Spreading awareness of Google’s Gmail privacy (or lack thereof) policies, Microsoft launched a new ad campaign to influence people to switch their e-mail service to theirs, Outlook.com. The truth is that Google scans every correspondence that passes through their Gmail system, filtering keywords, phrases and topics to flip relevant, personalized advertisements on it’s users. Outlook proudly refuses to utilize this practice.
For example, an e-mail sent to my brother about a favorite Bob Dylan bootleg brings up multiple advertisements for buying his concert tickets listed in my Gmail boarder or another; simply swapping quick e-mails about product reviews to post on GadgeTell with colleagues can arise ads for the very items discussed. It’s always a freaky sight and honestly, an annoying breach of privacy.
These are hardly ‘deep, dark secrets’ of mine but more personal subjects can be far too touchy and offensive to see these related types of ads. Some specific examples Outlook provides are “if you write a friend to let her know you are separating from your husband, Google sells ads against this information to divorce lawyers, who post ads alongside it.” Or “if you ask a friend for vacation suggestions, Google uses this information to target you with ads from travel agencies or airlines that want your business.” Messed up, right? And possibly the scariest part of this: Gmail users cannot opt out of this practice.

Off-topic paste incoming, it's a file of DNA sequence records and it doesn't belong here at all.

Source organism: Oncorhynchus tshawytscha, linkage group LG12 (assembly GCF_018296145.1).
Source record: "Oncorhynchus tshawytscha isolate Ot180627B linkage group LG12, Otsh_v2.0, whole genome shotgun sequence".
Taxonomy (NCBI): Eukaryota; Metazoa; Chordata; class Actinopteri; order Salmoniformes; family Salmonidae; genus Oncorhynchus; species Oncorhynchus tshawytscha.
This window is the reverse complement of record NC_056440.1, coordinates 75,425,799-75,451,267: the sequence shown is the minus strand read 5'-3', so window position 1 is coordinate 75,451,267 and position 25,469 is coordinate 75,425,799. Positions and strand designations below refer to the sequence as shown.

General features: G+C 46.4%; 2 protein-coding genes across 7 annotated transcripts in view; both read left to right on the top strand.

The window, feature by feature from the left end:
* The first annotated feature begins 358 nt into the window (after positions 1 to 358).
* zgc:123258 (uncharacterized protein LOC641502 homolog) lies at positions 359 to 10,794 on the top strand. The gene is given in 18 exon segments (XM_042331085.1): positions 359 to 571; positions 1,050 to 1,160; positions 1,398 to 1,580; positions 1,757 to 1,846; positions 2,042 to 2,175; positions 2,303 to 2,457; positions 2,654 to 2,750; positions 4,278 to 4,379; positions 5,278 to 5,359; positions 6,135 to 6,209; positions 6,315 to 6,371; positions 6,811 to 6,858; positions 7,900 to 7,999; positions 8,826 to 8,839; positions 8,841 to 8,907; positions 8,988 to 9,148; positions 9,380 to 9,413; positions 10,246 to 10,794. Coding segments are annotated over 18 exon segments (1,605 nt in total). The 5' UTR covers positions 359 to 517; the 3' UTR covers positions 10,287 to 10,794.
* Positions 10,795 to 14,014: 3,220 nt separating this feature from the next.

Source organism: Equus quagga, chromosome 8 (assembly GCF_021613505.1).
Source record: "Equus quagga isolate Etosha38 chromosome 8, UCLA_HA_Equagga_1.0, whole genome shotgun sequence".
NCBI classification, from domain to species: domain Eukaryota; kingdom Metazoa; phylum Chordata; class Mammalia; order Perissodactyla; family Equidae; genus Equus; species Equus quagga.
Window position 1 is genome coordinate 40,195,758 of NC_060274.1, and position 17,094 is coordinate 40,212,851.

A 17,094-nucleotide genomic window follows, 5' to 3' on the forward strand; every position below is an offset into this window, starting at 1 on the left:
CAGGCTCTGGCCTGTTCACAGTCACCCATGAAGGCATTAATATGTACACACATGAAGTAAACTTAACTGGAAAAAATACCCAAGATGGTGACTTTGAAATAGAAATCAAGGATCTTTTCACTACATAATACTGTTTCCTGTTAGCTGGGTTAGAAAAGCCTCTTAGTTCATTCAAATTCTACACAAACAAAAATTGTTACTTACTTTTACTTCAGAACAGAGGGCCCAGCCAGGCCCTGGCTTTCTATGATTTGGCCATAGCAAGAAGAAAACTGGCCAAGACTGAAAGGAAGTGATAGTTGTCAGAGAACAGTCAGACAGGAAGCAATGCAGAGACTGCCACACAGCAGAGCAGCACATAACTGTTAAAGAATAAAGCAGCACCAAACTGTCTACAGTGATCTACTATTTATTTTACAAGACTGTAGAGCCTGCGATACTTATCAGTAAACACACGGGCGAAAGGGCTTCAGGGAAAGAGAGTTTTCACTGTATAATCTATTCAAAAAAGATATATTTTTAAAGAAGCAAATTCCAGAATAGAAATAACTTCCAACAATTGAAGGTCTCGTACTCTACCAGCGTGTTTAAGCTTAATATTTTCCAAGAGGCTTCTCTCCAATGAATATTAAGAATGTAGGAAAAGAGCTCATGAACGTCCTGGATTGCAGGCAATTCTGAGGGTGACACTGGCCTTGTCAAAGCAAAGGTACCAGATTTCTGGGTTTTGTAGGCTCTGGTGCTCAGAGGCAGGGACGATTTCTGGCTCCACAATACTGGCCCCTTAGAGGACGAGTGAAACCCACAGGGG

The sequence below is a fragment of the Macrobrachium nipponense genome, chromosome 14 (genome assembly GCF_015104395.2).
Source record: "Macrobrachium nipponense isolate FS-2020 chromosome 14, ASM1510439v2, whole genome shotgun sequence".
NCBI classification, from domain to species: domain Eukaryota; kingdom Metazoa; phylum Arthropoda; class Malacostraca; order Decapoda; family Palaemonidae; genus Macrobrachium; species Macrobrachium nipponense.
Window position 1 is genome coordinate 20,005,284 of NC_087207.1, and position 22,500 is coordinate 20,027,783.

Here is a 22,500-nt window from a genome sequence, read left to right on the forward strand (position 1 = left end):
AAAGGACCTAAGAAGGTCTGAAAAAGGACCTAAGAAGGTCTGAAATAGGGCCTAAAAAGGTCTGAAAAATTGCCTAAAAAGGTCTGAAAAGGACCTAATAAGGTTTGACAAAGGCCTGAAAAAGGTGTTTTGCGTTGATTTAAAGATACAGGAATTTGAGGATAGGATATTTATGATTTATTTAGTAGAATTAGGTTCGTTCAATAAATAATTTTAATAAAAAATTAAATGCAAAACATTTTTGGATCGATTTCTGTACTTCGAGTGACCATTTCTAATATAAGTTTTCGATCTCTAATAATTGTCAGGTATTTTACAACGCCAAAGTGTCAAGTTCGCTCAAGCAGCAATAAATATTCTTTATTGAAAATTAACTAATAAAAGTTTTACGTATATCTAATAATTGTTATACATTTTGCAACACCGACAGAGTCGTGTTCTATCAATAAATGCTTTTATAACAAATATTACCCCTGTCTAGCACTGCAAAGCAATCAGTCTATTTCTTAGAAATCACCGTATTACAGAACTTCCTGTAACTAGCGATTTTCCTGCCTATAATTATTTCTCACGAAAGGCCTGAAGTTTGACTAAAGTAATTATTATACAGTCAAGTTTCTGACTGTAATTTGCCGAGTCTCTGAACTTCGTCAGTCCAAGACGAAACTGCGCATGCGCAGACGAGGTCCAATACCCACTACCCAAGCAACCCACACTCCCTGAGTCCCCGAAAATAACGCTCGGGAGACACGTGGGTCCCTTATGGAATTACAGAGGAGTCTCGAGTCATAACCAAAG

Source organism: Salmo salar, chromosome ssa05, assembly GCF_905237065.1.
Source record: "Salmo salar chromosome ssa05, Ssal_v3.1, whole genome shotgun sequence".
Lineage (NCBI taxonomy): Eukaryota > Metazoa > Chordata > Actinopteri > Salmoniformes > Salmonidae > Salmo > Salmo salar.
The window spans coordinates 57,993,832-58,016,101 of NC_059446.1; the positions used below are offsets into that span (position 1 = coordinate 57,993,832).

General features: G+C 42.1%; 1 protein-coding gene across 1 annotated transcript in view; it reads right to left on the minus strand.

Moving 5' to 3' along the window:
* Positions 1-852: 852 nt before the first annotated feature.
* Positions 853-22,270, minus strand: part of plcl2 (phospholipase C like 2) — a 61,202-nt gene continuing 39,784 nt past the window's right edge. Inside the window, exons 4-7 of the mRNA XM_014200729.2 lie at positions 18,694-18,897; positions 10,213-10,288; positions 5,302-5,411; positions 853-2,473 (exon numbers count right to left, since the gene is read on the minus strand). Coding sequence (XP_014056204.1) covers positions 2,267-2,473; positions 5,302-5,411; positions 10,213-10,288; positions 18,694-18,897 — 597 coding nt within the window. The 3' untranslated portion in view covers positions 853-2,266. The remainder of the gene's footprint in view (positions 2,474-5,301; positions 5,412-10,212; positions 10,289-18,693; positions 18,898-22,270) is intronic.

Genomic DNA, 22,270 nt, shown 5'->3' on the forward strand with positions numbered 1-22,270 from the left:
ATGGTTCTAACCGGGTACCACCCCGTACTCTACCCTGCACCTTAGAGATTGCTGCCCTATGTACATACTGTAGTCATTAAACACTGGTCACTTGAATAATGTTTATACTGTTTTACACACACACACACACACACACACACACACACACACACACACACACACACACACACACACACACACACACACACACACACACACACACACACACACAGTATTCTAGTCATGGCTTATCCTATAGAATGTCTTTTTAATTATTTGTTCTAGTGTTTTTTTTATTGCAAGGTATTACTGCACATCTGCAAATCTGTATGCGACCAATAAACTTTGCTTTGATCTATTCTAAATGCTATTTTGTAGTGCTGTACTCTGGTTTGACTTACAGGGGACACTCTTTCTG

Coining the word ‘scroogled’ (“the new Google practice of selling their shopping results to a high bidder,”) Outlook.com launched Scroogled.com, where they published findings from their surveys, a few commercials depicting the issue in real-life situations, dubious quotes from Google’ representatives on the subject, even a ‘#scroogled’ hashtag.
“Emails are personal — and people feel that reading through their emails to sell ads is out of bounds,” said Stefan Weitz, senior director of Online Services at Microsoft. “We honor the privacy of our Outlook.com users, and we are concerned that Google violates that privacy every time an Outlook.com user exchanges messages with someone on Gmail. This campaign is as much about protecting Outlook.com users from Gmail as it is about making sure Gmail users know what Google’s doing.”
According to release from Microsoft, their commissioned GfK Roper study showed that 70-percent of consumers were unaware that major email providers routinely engage in the practice of reading through their personal email to sell ads. Not surprisingly, 89-percent of people surveyed feel that email service providers should not be allowed to scan the content of personal e-mails in order to target ads.
As technology and connectedness becomes even further commonplace and necessary, users must be adaptable and increasingly careful. Not sure about you but Google’s mail e-mail and shopping service are beginning to seem more like two-way telescreens that afflicted Winston Smith. And we all know how haunting that can be.